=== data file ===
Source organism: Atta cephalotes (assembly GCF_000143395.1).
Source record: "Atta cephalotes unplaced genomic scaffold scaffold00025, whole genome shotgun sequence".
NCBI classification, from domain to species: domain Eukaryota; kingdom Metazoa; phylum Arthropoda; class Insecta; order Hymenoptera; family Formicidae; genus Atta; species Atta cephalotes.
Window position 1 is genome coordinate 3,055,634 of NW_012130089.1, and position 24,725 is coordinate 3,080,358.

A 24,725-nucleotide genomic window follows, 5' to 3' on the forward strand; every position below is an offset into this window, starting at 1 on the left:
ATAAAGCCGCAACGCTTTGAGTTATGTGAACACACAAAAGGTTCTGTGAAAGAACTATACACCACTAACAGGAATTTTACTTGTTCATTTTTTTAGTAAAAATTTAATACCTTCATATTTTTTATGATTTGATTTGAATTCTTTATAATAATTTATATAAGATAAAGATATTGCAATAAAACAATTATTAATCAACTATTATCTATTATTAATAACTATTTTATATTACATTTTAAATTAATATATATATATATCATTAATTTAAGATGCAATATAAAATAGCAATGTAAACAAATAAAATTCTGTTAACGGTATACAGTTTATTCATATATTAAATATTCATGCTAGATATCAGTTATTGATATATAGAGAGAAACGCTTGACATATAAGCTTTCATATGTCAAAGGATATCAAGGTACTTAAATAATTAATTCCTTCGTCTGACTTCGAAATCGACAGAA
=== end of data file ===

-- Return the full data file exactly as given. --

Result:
Source organism: Atta cephalotes (assembly GCF_000143395.1).
Source record: "Atta cephalotes unplaced genomic scaffold scaffold00025, whole genome shotgun sequence".
NCBI classification, from domain to species: domain Eukaryota; kingdom Metazoa; phylum Arthropoda; class Insecta; order Hymenoptera; family Formicidae; genus Atta; species Atta cephalotes.
Window position 1 is genome coordinate 3,055,634 of NW_012130089.1, and position 24,725 is coordinate 3,080,358.

A 24,725-nucleotide genomic window follows, 5' to 3' on the forward strand; every position below is an offset into this window, starting at 1 on the left:
ATAAAGCCGCAACGCTTTGAGTTATGTGAACACACAAAAGGTTCTGTGAAAGAACTATACACCACTAACAGGAATTTTACTTGTTCATTTTTTTAGTAAAAATTTAATACCTTCATATTTTTTATGATTTGATTTGAATTCTTTATAATAATTTATATAAGATAAAGATATTGCAATAAAACAATTATTAATCAACTATTATCTATTATTAATAACTATTTTATATTACATTTTAAATTAATATATATATATATCATTAATTTAAGATGCAATATAAAATAGCAATGTAAACAAATAAAATTCTGTTAACGGTATACAGTTTATTCATATATTAAATATTCATGCTAGATATCAGTTATTGATATATAGAGAGAAACGCTTGACATATAAGCTTTCATATGTCAAAGGATATCAAGGTACTTAAATAATTAATTCCTTCGTCTGACTTCGAAATCGACAGAA